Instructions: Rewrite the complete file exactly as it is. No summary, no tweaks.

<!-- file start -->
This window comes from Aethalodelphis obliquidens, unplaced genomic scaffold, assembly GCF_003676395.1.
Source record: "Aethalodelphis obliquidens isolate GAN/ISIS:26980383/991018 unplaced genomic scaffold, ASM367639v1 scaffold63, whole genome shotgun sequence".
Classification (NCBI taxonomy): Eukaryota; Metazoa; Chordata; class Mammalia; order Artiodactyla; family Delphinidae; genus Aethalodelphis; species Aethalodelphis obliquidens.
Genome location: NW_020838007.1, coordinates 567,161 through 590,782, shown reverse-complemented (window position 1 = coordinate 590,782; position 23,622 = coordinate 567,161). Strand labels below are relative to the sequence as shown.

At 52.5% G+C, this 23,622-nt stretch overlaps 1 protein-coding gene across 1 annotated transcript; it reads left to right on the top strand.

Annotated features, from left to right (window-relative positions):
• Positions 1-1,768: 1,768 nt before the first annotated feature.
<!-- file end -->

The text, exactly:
This window comes from Aethalodelphis obliquidens, unplaced genomic scaffold, assembly GCF_003676395.1.
Source record: "Aethalodelphis obliquidens isolate GAN/ISIS:26980383/991018 unplaced genomic scaffold, ASM367639v1 scaffold63, whole genome shotgun sequence".
Classification (NCBI taxonomy): Eukaryota; Metazoa; Chordata; class Mammalia; order Artiodactyla; family Delphinidae; genus Aethalodelphis; species Aethalodelphis obliquidens.
Genome location: NW_020838007.1, coordinates 567,161 through 590,782, shown reverse-complemented (window position 1 = coordinate 590,782; position 23,622 = coordinate 567,161). Strand labels below are relative to the sequence as shown.

At 52.5% G+C, this 23,622-nt stretch overlaps 1 protein-coding gene across 1 annotated transcript; it reads left to right on the top strand.

Annotated features, from left to right (window-relative positions):
• Positions 1-1,768: 1,768 nt before the first annotated feature.